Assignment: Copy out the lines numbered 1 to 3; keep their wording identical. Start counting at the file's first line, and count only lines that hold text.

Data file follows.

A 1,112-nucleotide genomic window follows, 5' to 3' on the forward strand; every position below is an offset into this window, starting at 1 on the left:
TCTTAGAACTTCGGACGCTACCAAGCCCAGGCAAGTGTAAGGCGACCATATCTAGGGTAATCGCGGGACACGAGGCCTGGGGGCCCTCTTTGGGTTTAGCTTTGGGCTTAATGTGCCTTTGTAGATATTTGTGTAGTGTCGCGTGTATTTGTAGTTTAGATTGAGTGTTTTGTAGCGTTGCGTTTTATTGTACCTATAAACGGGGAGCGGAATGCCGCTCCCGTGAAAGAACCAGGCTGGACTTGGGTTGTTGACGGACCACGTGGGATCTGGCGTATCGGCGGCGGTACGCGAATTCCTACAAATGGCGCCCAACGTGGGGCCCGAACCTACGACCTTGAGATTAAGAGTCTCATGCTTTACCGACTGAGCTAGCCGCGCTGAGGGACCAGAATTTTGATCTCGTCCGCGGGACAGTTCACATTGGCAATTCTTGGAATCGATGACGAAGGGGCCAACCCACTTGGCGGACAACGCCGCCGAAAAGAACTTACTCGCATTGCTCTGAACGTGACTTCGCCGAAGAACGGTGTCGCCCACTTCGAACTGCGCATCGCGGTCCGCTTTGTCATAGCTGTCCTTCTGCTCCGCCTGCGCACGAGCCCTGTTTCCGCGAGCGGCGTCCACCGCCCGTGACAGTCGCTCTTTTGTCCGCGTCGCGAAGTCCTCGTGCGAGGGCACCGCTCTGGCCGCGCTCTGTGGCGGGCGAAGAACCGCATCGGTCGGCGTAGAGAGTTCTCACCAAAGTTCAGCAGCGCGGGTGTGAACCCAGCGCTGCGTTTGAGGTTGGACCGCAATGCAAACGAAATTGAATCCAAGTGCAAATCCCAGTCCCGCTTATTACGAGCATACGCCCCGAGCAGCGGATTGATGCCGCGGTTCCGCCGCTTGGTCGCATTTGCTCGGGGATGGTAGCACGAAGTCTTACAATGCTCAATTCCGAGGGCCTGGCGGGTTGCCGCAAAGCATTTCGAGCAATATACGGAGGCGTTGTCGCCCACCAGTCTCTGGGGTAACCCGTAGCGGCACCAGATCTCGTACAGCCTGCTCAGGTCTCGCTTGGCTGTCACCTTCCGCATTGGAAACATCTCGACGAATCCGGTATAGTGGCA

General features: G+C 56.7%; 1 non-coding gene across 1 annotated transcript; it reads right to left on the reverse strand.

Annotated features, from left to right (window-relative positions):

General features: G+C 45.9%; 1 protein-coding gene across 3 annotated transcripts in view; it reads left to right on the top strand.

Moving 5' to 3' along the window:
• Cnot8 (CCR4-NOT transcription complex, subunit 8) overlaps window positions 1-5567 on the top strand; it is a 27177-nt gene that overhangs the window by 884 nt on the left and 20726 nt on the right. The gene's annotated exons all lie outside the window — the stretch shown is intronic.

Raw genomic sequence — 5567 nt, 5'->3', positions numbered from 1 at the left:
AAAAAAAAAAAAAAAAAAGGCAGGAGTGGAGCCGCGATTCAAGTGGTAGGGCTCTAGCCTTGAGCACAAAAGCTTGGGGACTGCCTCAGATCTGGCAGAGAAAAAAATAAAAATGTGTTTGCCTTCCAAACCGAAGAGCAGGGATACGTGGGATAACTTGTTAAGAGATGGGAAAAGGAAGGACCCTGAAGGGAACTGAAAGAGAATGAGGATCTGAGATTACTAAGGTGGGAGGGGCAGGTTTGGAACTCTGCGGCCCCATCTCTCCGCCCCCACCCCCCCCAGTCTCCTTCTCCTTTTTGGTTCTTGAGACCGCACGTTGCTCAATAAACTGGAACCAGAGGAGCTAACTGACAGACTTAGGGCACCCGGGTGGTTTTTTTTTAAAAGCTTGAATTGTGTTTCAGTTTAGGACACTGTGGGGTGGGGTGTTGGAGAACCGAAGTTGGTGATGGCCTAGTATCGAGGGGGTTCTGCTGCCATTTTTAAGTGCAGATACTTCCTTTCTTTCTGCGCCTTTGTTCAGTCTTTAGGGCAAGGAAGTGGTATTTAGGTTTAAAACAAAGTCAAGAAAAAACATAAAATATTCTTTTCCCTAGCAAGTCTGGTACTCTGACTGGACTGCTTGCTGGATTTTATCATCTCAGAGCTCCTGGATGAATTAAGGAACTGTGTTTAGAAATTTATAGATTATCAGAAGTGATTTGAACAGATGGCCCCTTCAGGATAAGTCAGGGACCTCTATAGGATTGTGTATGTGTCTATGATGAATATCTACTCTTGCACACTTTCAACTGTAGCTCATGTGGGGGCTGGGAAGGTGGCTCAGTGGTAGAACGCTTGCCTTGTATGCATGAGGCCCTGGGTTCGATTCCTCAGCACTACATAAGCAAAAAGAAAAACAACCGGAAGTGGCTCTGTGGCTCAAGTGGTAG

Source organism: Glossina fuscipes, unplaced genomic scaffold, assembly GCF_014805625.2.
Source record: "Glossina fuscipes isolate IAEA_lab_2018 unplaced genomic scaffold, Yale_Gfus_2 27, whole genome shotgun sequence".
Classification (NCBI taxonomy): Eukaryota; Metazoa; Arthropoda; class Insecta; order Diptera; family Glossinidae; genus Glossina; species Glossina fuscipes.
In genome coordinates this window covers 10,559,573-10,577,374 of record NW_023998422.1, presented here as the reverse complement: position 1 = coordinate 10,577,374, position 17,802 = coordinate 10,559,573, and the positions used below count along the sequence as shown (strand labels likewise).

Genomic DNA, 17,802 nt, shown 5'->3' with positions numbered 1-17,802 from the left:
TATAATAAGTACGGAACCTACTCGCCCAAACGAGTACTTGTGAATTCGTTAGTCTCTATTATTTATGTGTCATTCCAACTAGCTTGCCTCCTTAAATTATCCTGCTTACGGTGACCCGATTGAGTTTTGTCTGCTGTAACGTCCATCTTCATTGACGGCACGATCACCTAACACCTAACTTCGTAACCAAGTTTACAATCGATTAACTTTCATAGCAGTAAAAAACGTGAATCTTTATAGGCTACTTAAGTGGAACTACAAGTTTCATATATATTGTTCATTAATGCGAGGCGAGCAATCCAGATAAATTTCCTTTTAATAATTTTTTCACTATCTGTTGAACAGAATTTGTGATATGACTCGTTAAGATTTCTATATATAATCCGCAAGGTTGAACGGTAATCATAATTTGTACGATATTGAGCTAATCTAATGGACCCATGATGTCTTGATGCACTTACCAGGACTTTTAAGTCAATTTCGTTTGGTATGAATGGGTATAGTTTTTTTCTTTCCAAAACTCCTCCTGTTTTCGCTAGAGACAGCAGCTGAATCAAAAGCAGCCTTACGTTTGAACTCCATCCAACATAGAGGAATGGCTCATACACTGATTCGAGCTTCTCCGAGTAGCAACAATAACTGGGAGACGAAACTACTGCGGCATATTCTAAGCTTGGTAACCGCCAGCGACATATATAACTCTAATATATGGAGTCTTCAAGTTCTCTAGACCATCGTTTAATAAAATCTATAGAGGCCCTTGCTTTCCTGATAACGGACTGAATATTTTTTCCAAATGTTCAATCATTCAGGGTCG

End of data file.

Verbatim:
A 1,112-nucleotide genomic window follows, 5' to 3' on the forward strand; every position below is an offset into this window, starting at 1 on the left:
TCTTAGAACTTCGGACGCTACCAAGCCCAGGCAAGTGTAAGGCGACCATATCTAGGGTAATCGCGGGACACGAGGCCTGGGGGCCCTCTTTGGGTTTAGCTTTGGGCTTAATGTGCCTTTGTAGATATTTGTGTAGTGTCGCGTGTATTTGTAGTTTAGATTGAGTGTTTTGTAGCGTTGCGTTTTATTGTACCTATAAACGGGGAGCGGAATGCCGCTCCCGTGAAAGAACCAGGCTGGACTTGGGTTGTTGACGGACCACGTGGGATCTGGCGTATCGGCGGCGGTACGCGAATTCCTACAAATGGCGCCCAACGTGGGGCCCGAACCTACGACCTTGAGATTAAGAGTCTCATGCTTTACCGACTGAGCTAGCCGCGCTGAGGGACCAGAATTTTGATCTCGTCCGCGGGACAGTTCACATTGGCAATTCTTGGAATCGATGACGAAGGGGCCAACCCACTTGGCGGACAACGCCGCCGAAAAGAACTTACTCGCATTGCTCTGAACGTGACTTCGCCGAAGAACGGTGTCGCCCACTTCGAACTGCGCATCGCGGTCCGCTTTGTCATAGCTGTCCTTCTGCTCCGCCTGCGCACGAGCCCTGTTTCCGCGAGCGGCGTCCACCGCCCGTGACAGTCGCTCTTTTGTCCGCGTCGCGAAGTCCTCGTGCGAGGGCACCGCTCTGGCCGCGCTCTGTGGCGGGCGAAGAACCGCATCGGTCGGCGTAGAGAGTTCTCACCAAAGTTCAGCAGCGCGGGTGTGAACCCAGCGCTGCGTTTGAGGTTGGACCGCAATGCAAACGAAATTGAATCCAAGTGCAAATCCCAGTCCCGCTTATTACGAGCATACGCCCCGAGCAGCGGATTGATGCCGCGGTTCCGCCGCTTGGTCGCATTTGCTCGGGGATGGTAGCACGAAGTCTTACAATGCTCAATTCCGAGGGCCTGGCGGGTTGCCGCAAAGCATTTCGAGCAATATACGGAGGCGTTGTCGCCCACCAGTCTCTGGGGTAACCCGTAGCGGCACCAGATCTCGTACAGCCTGCTCAGGTCTCGCTTGGCTGTCACCTTCCGCATTGGAAACATCTCGACGAATCCGGTATAGTGGCA

General features: G+C 56.7%; 1 non-coding gene across 1 annotated transcript; it reads right to left on the reverse strand.